- Calcium oxalate forms 80% of stones
- Calcium phosphate
- Uric acid (not visible on xray)
- Struvite (magnesium ammonium phosphate)
What is a staghorn calculus, what is it usually composed of, how does it form and how can they be seen ??
- Renal calculus that forms the shape of a staghorn
- The body sits in the renal pelvis with horns extending into renal calyxes
- Usually composed of struvite
- In recurrent upper urinary tract infections, the bacteria can hydrolyse the urea in urine to ammonia, creating the solid struvite
- Can be seen on plan xray films
How do renal stones present ?
- May be asymptomatic and never cause an issue
- Renal colic
- Excruciating loin to groin pain
- May have haematuria, nausea, vomiting and oliguria
- May have symptoms of sepsis if infection present (i.e. fever)
Investigations for kidney stones (highlight gold standard diagnostic test)?
- CT KUB (non-contrast scan of kidney, ureters and bladder) is gold standard for identifying stones
- Urine dipstick (haematuria in stones but also exclude infection)
- Bloods for infection, kidney function, Ca and uric acid levels.
- Renal stones may not be visible on abdominal xray
Management of kidney stones ?
- NSAIDs are usually the most effective type of analgesia (e.g. PR diclofenac)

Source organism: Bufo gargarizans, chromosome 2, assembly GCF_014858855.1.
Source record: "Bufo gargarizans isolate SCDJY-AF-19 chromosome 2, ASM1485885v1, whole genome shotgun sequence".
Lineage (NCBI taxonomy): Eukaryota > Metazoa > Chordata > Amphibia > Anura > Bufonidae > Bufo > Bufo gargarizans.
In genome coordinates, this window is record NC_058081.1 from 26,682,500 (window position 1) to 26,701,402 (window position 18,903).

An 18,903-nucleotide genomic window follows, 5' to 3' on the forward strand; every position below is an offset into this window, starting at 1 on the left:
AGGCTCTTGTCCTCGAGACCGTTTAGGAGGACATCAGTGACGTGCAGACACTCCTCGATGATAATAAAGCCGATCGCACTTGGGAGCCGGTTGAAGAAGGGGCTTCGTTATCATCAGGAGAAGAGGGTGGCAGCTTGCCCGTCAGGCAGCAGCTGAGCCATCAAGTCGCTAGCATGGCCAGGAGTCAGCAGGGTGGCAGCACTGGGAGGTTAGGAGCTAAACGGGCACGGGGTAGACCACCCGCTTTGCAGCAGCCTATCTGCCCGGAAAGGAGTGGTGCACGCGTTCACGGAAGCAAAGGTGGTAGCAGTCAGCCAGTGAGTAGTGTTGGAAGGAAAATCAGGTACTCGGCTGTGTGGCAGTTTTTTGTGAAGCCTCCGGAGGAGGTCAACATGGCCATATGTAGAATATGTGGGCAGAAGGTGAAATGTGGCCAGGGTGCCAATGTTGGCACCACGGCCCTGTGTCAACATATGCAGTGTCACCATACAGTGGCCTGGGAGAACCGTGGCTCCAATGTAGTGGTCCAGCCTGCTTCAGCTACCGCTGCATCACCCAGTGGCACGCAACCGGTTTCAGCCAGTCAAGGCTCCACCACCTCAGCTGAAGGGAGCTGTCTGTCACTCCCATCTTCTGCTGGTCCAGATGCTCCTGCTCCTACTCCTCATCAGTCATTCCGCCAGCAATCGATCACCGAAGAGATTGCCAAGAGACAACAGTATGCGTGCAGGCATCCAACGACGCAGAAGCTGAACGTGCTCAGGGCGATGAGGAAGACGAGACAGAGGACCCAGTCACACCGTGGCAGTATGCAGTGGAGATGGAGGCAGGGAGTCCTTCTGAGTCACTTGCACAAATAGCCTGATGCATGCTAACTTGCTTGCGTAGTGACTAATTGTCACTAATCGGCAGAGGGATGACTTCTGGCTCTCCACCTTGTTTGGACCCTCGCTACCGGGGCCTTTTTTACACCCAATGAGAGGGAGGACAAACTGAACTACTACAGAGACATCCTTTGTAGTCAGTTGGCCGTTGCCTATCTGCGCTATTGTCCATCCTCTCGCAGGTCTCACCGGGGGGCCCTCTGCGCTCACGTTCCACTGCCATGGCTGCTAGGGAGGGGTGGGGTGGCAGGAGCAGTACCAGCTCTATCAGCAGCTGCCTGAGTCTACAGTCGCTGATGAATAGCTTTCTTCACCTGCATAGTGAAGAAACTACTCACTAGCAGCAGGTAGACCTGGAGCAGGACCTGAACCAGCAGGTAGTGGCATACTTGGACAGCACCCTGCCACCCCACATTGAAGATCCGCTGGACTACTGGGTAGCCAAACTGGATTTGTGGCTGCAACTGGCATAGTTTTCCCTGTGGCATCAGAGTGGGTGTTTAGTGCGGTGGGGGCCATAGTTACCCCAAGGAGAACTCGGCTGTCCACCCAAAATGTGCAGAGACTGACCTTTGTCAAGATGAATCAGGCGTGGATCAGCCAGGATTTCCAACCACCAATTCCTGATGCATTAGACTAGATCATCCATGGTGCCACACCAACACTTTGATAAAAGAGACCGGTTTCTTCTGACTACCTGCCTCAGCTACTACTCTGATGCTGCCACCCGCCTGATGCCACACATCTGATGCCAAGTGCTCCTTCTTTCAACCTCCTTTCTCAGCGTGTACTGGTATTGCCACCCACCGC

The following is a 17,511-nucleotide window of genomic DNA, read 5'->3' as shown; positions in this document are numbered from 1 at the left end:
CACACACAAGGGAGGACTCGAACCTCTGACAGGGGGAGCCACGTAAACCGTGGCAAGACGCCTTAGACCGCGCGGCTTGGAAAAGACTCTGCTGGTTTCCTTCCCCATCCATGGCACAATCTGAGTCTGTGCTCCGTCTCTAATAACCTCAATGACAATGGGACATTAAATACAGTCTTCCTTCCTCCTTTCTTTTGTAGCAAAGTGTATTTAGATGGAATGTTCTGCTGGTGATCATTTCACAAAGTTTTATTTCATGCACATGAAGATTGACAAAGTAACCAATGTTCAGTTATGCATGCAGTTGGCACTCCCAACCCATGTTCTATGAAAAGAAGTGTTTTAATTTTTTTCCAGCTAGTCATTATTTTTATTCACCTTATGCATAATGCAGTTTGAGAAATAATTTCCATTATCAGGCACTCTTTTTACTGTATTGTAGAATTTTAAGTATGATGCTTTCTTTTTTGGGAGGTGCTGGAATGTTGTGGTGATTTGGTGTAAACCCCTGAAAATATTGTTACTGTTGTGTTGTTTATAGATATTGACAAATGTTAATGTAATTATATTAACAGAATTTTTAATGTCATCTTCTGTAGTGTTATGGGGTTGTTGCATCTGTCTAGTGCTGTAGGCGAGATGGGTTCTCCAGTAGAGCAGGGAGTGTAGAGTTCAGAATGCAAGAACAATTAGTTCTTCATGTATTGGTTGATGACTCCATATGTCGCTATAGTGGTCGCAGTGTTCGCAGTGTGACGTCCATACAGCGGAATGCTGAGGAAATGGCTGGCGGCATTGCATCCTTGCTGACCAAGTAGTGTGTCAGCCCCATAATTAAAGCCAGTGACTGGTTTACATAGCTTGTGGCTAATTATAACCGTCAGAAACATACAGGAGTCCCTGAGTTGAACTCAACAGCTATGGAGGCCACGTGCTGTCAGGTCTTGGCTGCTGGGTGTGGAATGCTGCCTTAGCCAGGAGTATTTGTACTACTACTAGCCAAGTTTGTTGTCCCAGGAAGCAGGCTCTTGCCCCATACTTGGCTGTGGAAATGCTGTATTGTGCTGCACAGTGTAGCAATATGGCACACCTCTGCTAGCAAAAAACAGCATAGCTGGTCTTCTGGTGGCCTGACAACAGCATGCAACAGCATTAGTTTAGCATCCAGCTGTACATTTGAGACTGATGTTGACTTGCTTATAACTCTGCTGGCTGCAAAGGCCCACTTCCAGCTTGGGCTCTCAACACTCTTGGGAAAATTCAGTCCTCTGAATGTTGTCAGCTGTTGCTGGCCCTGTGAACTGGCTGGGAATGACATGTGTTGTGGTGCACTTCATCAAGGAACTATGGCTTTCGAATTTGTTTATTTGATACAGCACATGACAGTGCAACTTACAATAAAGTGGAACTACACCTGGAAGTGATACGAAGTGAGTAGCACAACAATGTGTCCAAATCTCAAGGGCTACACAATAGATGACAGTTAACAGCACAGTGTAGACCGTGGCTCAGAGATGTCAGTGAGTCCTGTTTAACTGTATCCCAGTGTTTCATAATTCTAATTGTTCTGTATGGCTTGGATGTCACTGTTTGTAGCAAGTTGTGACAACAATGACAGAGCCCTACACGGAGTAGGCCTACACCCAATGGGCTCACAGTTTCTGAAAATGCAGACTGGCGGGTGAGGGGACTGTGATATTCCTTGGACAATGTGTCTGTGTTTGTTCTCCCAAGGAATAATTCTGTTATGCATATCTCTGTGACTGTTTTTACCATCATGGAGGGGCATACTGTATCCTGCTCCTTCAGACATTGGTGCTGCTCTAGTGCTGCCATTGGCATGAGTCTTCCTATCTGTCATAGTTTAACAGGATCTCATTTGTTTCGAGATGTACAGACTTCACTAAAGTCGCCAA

- Antiemetic if nausea and vomiting
- Antibiotics if infection is present
- Stones less than 6mm have greater than 50% chance of passing without intervention
- Spontaneous passage can take several weeks
- Tamsulosin (an alpha-blocker) can be used to help aid spontaneous passage of stones
- Surgical Interventions in large stones or stones that do not pass
Surgical interventions for nephrolithiasis ?
Extracorporeal Shock Wave Lithotripsy:
- An external machine generates shock waves and directs them at the stone under xray guidance.
- Breaks the stone to smaller parts to make them easier to pass.
Ureteroscopy and Laser Lithotripsy:
- Camera inserted via urethra, bladder and ureter
- Stone identified
- The stone is broken up by targeted lasers
- The smaller parts are easier to pass
- Performed in theatres under anaesthetic
- A nephroscope (small camera on a stick) is inserted via a small incision at the patient’s back
- The scope is inserted through the kidney to assess the ureter
- Stones can either be removed or broken up to small stones
One episode of renal stones predisposes patients to further episodes. What advice would you give to pts to reduce the change of a reoccurrence ?
- Increase oral fluids
- Reduce dietary salt intake
- Reduce intake of oxalate-rich foods for calcium stones (e.g. spinach, nuts, rhubarb, tea)
- Reduce intake of urate- rich foods for uric acid stones (e.g. kidney, liver, sardines)
- Limit dietary protein